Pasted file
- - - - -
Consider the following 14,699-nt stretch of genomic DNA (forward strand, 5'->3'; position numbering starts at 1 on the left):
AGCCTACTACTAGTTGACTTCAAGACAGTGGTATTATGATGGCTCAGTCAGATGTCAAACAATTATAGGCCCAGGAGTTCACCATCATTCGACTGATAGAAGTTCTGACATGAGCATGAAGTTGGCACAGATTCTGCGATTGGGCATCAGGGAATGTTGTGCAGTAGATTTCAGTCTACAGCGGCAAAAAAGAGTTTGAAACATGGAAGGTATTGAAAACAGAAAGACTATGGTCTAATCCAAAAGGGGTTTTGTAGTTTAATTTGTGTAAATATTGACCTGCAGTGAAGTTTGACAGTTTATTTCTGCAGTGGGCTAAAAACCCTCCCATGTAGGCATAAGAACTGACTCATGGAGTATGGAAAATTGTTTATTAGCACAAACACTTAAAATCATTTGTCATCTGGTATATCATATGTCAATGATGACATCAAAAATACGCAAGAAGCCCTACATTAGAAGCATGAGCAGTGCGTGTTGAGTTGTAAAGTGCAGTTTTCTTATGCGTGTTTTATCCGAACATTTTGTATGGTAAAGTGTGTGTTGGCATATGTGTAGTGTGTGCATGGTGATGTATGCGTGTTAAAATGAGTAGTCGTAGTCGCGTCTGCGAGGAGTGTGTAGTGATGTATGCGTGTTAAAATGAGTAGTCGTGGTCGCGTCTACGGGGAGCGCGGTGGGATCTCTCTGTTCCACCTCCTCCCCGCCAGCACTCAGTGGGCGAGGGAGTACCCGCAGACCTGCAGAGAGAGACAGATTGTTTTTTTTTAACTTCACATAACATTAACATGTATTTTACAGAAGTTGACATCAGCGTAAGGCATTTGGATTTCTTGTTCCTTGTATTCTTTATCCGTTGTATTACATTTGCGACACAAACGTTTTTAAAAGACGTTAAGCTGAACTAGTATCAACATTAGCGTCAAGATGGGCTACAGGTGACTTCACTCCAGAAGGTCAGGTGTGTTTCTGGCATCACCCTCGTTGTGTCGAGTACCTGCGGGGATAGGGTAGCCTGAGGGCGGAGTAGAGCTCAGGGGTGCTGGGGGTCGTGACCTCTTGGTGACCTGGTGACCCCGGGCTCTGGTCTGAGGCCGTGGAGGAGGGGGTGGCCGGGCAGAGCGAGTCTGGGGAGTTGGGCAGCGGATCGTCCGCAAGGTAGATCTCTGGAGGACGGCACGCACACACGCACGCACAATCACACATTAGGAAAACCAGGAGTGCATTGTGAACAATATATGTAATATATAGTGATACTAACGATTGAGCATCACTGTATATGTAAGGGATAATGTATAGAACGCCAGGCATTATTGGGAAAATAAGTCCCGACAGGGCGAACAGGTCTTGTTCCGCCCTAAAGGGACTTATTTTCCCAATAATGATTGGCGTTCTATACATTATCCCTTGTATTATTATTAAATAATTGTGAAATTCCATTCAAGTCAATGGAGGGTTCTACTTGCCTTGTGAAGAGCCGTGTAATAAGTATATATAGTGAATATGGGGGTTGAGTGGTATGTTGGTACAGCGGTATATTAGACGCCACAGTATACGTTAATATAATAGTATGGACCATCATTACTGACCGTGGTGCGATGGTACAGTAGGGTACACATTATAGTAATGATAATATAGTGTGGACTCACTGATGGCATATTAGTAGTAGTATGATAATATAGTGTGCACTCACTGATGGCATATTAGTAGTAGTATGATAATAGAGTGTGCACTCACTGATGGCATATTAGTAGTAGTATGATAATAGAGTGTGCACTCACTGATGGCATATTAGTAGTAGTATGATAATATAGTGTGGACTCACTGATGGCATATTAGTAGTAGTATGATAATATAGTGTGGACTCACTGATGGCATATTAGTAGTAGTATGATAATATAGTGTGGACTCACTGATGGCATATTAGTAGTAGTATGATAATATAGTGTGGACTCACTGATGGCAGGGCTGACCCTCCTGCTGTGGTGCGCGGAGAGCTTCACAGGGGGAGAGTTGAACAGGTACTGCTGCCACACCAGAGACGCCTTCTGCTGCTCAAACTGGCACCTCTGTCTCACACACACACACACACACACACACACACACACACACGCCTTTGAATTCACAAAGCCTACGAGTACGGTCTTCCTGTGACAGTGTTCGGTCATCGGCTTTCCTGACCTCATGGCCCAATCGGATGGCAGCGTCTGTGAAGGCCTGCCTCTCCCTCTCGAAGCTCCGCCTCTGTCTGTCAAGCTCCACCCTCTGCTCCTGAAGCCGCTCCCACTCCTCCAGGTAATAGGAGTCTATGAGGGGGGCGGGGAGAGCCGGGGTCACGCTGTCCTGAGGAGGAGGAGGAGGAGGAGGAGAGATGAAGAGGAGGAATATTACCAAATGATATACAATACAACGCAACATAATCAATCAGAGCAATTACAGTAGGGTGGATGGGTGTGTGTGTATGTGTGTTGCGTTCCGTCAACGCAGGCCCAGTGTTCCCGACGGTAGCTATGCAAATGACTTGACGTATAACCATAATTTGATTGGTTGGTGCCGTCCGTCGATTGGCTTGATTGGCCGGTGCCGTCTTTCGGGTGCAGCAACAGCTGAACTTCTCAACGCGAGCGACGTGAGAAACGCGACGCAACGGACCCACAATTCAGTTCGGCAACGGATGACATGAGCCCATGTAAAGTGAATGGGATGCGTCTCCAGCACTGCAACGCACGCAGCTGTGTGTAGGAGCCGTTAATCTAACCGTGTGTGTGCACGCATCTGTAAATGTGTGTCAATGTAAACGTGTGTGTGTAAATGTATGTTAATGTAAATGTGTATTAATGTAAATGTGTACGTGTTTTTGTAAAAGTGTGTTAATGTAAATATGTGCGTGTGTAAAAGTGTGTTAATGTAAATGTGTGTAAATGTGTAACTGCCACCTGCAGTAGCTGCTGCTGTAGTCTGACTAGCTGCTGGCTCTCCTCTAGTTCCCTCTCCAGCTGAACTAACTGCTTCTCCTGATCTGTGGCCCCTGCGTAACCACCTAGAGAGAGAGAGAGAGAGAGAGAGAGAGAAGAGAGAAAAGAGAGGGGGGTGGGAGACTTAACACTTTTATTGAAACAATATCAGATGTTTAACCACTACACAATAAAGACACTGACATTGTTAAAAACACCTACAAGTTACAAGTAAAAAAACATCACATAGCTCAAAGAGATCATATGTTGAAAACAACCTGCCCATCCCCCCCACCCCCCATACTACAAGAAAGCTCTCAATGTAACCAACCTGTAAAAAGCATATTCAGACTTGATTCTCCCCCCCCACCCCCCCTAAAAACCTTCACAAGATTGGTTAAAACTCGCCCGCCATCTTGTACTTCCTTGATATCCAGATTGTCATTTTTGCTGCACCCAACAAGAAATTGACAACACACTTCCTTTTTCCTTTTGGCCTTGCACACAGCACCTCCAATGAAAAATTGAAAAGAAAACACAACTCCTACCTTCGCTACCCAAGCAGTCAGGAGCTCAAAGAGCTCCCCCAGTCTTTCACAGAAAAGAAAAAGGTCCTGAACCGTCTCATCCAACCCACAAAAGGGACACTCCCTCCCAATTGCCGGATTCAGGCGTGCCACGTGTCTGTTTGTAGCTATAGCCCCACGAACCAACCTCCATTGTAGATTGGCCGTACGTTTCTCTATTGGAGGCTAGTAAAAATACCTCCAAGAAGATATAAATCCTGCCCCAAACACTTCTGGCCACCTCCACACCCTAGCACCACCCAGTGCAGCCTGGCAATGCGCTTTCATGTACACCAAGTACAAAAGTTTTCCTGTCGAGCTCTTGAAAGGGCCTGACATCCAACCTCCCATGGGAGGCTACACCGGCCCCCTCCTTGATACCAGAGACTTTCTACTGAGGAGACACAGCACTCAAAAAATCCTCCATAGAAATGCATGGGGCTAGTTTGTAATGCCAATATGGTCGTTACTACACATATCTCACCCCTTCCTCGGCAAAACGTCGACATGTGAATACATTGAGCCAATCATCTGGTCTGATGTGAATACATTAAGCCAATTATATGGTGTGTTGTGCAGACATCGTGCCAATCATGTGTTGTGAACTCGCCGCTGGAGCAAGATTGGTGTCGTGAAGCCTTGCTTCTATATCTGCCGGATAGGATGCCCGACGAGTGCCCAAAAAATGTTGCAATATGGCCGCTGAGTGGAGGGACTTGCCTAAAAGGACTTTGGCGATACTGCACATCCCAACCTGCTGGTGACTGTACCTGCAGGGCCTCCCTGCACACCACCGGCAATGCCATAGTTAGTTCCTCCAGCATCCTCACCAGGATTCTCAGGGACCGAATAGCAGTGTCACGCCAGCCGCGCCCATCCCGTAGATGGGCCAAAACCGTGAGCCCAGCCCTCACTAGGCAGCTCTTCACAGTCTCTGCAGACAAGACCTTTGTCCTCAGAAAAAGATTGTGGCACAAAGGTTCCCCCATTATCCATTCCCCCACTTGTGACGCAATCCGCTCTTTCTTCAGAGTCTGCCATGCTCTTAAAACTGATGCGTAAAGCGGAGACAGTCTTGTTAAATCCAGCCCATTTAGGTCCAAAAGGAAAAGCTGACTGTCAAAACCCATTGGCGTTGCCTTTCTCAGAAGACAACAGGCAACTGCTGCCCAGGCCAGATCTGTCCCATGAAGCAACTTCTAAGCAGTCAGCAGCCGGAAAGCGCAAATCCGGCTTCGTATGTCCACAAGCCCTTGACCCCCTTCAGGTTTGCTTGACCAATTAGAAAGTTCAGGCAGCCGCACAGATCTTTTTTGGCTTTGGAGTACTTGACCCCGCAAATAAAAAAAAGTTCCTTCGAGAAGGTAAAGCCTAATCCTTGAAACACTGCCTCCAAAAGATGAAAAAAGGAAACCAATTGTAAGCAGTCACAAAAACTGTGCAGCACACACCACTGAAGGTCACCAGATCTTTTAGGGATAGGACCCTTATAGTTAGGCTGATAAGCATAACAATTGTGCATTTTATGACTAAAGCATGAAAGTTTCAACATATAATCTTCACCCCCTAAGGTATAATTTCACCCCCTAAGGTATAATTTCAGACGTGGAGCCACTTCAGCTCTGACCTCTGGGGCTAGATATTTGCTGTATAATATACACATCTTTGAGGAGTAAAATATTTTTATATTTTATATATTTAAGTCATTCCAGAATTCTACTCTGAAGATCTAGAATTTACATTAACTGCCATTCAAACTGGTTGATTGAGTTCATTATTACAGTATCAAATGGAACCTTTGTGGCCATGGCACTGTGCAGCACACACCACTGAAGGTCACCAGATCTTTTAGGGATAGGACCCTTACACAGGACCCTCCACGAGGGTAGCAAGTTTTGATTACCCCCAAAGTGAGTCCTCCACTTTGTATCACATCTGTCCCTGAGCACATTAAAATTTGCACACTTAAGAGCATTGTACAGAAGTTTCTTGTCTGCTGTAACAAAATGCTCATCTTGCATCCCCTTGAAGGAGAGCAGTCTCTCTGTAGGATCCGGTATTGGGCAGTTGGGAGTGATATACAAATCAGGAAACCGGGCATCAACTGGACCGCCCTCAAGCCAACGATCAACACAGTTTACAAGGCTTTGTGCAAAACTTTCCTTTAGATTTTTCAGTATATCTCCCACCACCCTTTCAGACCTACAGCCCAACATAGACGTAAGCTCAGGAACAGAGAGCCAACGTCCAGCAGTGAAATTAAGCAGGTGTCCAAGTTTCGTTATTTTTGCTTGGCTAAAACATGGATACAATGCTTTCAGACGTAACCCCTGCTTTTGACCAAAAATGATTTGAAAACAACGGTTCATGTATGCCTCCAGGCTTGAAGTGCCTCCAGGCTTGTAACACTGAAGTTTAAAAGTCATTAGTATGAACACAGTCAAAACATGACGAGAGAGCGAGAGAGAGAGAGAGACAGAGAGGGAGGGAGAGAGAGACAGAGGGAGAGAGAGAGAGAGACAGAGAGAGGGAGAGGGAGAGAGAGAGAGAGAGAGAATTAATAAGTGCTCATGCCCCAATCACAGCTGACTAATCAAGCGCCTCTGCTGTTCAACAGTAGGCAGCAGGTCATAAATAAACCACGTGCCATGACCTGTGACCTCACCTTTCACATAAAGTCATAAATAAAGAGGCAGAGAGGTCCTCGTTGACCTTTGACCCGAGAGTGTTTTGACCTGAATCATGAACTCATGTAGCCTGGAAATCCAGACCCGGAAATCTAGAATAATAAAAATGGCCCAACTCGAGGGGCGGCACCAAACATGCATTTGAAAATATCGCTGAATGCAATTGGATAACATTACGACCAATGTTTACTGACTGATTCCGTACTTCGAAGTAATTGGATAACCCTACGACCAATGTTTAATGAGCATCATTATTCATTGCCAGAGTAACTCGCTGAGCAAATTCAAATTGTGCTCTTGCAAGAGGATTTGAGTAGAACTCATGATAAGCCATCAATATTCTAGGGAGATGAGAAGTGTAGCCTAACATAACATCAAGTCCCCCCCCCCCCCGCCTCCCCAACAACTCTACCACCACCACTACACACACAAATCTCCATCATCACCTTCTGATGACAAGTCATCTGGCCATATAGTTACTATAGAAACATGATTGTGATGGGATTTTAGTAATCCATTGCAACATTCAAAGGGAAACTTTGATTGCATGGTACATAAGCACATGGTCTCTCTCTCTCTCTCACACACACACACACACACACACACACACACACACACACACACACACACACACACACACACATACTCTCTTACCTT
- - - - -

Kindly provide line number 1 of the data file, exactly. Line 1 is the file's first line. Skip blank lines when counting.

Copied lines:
Consider the following 14,699-nt stretch of genomic DNA (forward strand, 5'->3'; position numbering starts at 1 on the left):